I'm suspicious of everything. (= One thing I know for certain, is that
there is no such thing as an impenetrable system. I am by far not an
expert in systems cracking... I am always amazed to hear about how
a system was compromised, how they subverted the security. I am
willing to bet that there are ways to create new connections from a
compromised system, and once the connection is considered
"established/related", then modify packet content to somehow bypass
the security.

Knowing people, I know that people are creative and figure ways
around things.

Perhaps my concern is overkill, perhaps not. (= I'd rather be on the
safe side.

TheLinuxDuck 04-28-2005 06:06 PM

Quote:

Originally posted by demian
Wow. You are one paranoid person. And I mean that as a compliment.
(= When it comes to security, I don't live by 'innocent until proven guilty',
but the opposite. This would work better for me, in my favor, if I knew more
about security. (=

Quote:

No, every single packet contains a full tcp header. Otherwise there
would be no way of sorting out what connection the packet belongs to.

Not according to the book Building Internet Firewalls in chapter 4, in the 'IP Fragmentation Section':
Quote:

* ..snip .. An attacker can construct a packet with acceptable headers in the first
fragment but then overlap the next fragment so that it also has headers in it.
Since packet filters don't expect TCP headers in non-first fragments, they won't
filter on them, and the headers don't need to be acceptable.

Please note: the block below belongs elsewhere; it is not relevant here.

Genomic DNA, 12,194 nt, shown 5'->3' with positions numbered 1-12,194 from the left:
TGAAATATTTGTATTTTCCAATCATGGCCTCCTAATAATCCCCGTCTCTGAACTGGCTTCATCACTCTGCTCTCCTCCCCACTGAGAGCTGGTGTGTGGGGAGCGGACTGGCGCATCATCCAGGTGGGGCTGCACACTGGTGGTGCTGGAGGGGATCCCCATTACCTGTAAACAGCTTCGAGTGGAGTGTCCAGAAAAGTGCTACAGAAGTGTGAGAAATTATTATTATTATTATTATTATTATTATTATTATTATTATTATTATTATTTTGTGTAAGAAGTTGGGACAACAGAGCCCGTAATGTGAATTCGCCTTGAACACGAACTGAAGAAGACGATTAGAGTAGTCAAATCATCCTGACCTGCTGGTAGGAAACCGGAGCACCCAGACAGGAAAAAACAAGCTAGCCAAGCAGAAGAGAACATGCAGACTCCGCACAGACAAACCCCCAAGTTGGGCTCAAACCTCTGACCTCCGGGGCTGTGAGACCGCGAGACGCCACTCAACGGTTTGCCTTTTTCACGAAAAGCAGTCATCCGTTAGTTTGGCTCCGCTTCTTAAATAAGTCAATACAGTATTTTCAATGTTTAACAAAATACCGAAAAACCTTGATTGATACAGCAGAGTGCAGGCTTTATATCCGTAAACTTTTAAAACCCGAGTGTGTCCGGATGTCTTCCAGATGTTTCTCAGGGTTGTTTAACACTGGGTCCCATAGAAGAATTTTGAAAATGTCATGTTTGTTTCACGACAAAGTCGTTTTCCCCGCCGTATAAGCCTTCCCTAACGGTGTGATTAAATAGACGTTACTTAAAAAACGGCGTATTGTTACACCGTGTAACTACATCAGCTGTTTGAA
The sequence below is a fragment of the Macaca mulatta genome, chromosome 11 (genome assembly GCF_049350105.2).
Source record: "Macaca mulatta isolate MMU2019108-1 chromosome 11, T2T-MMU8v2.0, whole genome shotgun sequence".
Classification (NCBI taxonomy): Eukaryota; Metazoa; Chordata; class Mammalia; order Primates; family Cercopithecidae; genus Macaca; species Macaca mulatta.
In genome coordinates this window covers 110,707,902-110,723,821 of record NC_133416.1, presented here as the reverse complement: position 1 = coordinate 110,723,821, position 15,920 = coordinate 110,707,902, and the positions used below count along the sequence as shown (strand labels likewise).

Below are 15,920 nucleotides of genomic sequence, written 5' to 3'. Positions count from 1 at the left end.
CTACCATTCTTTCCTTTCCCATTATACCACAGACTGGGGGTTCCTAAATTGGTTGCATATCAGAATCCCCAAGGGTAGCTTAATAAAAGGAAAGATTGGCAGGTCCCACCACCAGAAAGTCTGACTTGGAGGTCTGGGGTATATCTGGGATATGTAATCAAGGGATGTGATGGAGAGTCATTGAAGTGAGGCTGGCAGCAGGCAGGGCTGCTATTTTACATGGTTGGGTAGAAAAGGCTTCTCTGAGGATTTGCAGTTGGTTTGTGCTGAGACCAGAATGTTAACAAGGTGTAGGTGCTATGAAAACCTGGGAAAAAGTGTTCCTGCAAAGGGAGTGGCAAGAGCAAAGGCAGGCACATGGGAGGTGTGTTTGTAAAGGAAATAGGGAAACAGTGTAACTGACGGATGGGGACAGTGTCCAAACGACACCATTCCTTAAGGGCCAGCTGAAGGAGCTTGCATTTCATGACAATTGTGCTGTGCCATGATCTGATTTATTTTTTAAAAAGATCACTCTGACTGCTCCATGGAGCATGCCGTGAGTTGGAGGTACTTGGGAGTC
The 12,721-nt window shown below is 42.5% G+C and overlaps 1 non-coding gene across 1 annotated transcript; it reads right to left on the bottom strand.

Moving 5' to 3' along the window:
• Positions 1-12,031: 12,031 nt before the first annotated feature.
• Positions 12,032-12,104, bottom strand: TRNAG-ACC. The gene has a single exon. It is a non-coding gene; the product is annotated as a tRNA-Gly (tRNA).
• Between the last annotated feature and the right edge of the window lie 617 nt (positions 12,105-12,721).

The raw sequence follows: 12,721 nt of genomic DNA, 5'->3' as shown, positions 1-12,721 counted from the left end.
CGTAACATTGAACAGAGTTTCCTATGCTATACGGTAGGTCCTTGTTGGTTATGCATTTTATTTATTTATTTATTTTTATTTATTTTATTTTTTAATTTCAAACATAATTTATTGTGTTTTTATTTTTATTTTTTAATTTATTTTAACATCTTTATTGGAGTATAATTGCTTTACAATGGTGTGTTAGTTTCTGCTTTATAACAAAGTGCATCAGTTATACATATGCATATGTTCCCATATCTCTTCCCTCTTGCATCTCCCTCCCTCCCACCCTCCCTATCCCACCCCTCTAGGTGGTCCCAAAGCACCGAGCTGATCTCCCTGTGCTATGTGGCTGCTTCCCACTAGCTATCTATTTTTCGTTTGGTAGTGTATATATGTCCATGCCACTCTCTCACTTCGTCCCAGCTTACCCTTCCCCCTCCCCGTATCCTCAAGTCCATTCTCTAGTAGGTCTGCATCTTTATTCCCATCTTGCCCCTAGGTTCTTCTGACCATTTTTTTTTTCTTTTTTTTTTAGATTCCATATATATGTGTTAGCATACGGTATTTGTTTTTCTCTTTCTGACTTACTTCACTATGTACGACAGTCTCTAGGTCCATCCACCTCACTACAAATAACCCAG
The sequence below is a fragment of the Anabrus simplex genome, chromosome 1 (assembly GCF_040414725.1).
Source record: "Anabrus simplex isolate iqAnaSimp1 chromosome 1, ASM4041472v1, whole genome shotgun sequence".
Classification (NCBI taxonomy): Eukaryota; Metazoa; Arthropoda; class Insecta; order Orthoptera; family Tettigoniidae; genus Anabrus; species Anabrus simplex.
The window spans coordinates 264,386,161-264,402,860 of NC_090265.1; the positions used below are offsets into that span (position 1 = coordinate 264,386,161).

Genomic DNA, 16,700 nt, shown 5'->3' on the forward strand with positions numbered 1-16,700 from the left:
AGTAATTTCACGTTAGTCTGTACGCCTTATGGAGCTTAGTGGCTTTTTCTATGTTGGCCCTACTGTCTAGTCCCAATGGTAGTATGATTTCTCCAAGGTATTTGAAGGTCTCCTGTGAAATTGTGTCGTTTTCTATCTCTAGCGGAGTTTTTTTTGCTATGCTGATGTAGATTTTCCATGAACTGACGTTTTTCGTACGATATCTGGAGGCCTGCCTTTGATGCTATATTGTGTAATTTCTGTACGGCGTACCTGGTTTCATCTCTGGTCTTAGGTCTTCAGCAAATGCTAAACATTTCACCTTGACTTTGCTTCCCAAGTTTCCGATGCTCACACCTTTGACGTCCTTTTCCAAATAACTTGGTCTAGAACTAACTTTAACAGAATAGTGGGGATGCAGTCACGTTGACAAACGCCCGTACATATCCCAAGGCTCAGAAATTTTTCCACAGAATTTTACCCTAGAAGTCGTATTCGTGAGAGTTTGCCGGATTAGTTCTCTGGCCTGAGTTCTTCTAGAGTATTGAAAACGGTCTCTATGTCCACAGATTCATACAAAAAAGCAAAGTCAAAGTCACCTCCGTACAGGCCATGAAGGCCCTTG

Now, I'm basing my understanding solely and completely on this mention
in this book. Granted, this book was released in 2000...


Quote:


There's a lot of ground to cover when it comes to snort. ...snip... A great tool
for snort log analysis is ACID.

Thanks for the info on snort. While I will look into it, right now I have too many things
on my plate to add that. (=

SciYro 04-28-2005 06:18 PM

TheLinuxDuck: firewalls should just help keep things out, if you think your computer can get busted without one, then your computer has bad security from the start.

you really don't need to worry about the firewall all that much, if they can get past it, then they have only a few options: attack the service ruining on the port they got into, or attack the kernels network layer. The first would be easy to keep people from, run all program that are servers as non root, or limit there ability, and/or run them in a jail. You can use PAX to help make it difficult to use a buffer overflow to attack the server, and use it. The kernel problem is the bad one, all you can really do is keep your kernel patched.

firewalls just keep script kiddies out, so don't rely on them to hold off a attacker.

johnnydangerous 04-29-2005 12:30 AM

SciYro you are in the right direction but consider services vulnerabilities pop-up more then mushrooms do..., SELinux might be handy here... and what of the common sevies can run as non-root and how?

any references to good jail and/or pax pls?